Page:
PHNOM PENH - The new owner of Cambodia’s beleaguered Phnom Penh Post on Friday denied links to the country’s authoritarian government and defended a stormy takeover which saw journalists resign en masse over fears for editorial independence.
The May 4 takeover of the English-language daily by Malaysian investor Siva Kumar G after he purchased the paper last month sent a shudder of dread through advocates of free expression in the kingdom, where premier Hun Sen has crushed all criticism in the run-up to July elections.
The buyer also owns Asia PR, a company that once worked for Cambodia’s government, stirring alarm over apparent cosy links with the ruling party.
Hun Sen has dismantled the fragile democracy’s once-vibrant media scene over the past year, with the Post one of few remaining watchdogs in the graft-riddled country.
The paper’s main rival, the Cambodia Daily, was among media closed last year as part of a wider crackdown on critics ahead of 2018 polls that Hun Sen is determined to win.
In a combative press conference Friday, Siva said he took over Asia PR in 2011, long after any business it might have had with Hun Sen’s administration, insisting no ties remain.
“I wish to clarify there is no government involvement,” he said of the sale, admitting that it had gotten off to a “rocky start.”
Citing his own background as a journalist by training, Siva said the sale was a “simple and honest business venture” and that he had been “demonized by certain journalists at the Phnom Penh Post.”
Most of the foreign staff members resigned after refusing to take down an article about the sale while the Cambodian editor-in-chief was fired.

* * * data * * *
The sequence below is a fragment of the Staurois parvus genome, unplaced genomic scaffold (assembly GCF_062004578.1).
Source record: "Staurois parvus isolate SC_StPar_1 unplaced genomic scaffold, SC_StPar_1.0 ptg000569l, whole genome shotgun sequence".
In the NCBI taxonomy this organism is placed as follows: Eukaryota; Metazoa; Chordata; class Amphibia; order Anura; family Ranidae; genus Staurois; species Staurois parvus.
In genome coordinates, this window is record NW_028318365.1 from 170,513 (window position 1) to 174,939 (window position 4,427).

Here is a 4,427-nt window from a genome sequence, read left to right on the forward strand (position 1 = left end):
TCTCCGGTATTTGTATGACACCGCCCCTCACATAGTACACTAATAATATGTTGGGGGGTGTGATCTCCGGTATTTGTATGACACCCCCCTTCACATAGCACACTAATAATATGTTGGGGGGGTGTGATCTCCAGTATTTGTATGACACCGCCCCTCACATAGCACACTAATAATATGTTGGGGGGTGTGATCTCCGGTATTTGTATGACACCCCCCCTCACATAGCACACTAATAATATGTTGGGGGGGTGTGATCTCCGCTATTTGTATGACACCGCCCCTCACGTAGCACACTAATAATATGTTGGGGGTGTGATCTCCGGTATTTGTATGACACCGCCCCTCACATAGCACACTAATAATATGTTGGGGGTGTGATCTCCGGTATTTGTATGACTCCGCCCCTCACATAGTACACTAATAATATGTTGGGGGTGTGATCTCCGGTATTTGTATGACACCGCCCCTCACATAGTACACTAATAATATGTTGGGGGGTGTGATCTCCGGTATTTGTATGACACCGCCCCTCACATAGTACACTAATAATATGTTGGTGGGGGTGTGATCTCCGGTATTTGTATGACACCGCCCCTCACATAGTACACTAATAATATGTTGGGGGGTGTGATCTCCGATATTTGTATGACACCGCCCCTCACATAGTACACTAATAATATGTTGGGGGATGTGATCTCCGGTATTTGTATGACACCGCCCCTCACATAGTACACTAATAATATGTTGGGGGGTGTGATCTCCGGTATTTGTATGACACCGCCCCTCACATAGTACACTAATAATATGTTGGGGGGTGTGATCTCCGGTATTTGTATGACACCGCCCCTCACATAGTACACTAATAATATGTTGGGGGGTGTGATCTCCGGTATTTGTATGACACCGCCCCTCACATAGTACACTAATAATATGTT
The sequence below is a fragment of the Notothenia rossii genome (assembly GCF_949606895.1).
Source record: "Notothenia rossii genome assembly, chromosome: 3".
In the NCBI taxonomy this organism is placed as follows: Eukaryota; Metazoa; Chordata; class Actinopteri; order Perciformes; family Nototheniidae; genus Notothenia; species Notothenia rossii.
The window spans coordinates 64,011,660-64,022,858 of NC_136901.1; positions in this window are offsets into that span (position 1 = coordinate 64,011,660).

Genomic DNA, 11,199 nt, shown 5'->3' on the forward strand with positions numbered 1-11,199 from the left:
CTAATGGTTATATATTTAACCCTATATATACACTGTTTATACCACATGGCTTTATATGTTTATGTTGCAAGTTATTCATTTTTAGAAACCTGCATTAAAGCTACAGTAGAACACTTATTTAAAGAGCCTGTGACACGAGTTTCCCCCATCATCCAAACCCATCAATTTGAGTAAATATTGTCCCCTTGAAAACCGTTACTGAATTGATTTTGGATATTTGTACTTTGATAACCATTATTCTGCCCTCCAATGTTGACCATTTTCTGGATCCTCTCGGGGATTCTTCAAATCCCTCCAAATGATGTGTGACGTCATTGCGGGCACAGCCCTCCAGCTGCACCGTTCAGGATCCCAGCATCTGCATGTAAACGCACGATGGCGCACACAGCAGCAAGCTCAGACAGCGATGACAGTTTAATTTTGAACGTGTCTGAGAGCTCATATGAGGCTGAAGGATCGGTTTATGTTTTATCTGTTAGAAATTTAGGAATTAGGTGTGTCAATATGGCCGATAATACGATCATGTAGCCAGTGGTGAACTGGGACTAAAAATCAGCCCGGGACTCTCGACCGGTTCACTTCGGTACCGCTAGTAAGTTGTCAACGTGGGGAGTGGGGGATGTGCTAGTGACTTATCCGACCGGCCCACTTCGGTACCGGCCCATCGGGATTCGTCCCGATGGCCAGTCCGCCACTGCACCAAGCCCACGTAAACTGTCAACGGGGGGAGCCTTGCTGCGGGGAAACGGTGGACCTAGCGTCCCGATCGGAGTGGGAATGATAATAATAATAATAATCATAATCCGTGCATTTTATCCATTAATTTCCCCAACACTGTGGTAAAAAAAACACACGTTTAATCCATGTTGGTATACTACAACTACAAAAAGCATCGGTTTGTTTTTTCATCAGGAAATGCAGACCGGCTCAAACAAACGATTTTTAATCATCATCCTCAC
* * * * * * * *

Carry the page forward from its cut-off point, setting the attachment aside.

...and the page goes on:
One former employee disputed Siva’s comments about the ex-staffers, saying the article was a “straight news report in order to be transparent about the sale of the Phnom Penh Post.”
Siva, whose full name is Sivakumar Ganapathy, hinted on Friday at new restructuring plans, saying he had appointed a transition team.
The Post was founded by American journalist Michael Hayes in 1992, just as Cambodia was set to hold democratic elections after years of civil strife and the bloody reign of the Khmer Rouge.
Cambodia plunged 10 places in this year’s media freedom ranking by Reporters Without Borders.
A court spokesman in Phnom Penh told reporters on Friday that two former Radio Free Asia journalists arrested and accused of espionage late last year would have their pre-trial detention extended.
The rapid decline of the kingdom’s media scene has followed a lurch into greater authoritarianism.
The main opposition party — Hun Sen’s only real rival — was dissolved in a court ruling last year.
Both the U.S. and EU have pulled support for the July 29 vote, which the leader’s Cambodian People’s Party is expected to dominate.